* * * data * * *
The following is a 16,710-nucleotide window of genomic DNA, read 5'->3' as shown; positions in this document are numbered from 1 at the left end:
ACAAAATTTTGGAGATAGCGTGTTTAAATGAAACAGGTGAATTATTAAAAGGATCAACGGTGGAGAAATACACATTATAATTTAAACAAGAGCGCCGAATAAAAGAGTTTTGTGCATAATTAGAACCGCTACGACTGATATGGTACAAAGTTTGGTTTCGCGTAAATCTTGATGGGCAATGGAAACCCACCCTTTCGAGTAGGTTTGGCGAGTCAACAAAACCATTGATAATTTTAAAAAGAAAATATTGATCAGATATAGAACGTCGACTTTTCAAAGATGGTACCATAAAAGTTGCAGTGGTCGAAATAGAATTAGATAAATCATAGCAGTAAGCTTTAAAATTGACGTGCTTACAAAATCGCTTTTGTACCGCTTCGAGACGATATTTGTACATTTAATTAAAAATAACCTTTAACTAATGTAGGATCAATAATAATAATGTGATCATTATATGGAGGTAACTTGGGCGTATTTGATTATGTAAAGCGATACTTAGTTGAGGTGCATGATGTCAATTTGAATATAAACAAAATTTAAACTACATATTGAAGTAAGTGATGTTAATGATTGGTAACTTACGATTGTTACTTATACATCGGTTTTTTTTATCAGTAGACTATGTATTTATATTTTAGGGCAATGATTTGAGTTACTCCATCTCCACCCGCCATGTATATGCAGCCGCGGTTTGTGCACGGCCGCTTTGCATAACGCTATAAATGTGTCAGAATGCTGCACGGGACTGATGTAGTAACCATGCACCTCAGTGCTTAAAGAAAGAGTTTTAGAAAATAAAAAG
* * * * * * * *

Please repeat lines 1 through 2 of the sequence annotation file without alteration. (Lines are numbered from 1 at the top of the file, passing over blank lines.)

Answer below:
The following is a 16,710-nucleotide window of genomic DNA, read 5'->3' as shown; positions in this document are numbered from 1 at the left end:
ACAAAATTTTGGAGATAGCGTGTTTAAATGAAACAGGTGAATTATTAAAAGGATCAACGGTGGAGAAATACACATTATAATTTAAACAAGAGCGCCGAATAAAAGAGTTTTGTGCATAATTAGAACCGCTACGACTGATATGGTACAAAGTTTGGTTTCGCGTAAATCTTGATGGGCAATGGAAACCCACCCTTTCGAGTAGGTTTGGCGAGTCAACAAAACCATTGATAATTTTAAAAAGAAAATATTGATCAGATATAGAACGTCGACTTTTCAAAGATGGTACCATAAAAGTTGCAGTGGTCGAAATAGAATTAGATAAATCATAGCAGTAAGCTTTAAAATTGACGTGCTTACAAAATCGCTTTTGTACCGCTTCGAGACGATATTTGTACATTTAATTAAAAATAACCTTTAACTAATGTAGGATCAATAATAATAATGTGATCATTATATGGAGGTAACTTGGGCGTATTTGATTATGTAAAGCGATACTTAGTTGAGGTGCATGATGTCAATTTGAATATAAACAAAATTTAAACTACATATTGAAGTAAGTGATGTTAATGATTGGTAACTTACGATTGTTACTTATACATCGGTTTTTTTTATCAGTAGACTATGTATTTATATTTTAGGGCAATGATTTGAGTTACTCCATCTCCACCCGCCATGTATATGCAGCCGCGGTTTGTGCACGGCCGCTTTGCATAACGCTATAAATGTGTCAGAATGCTGCACGGGACTGATGTAGTAACCATGCACCTCAGTGCTTAAAGAAAGAGTTTTAGAAAATAAAAAG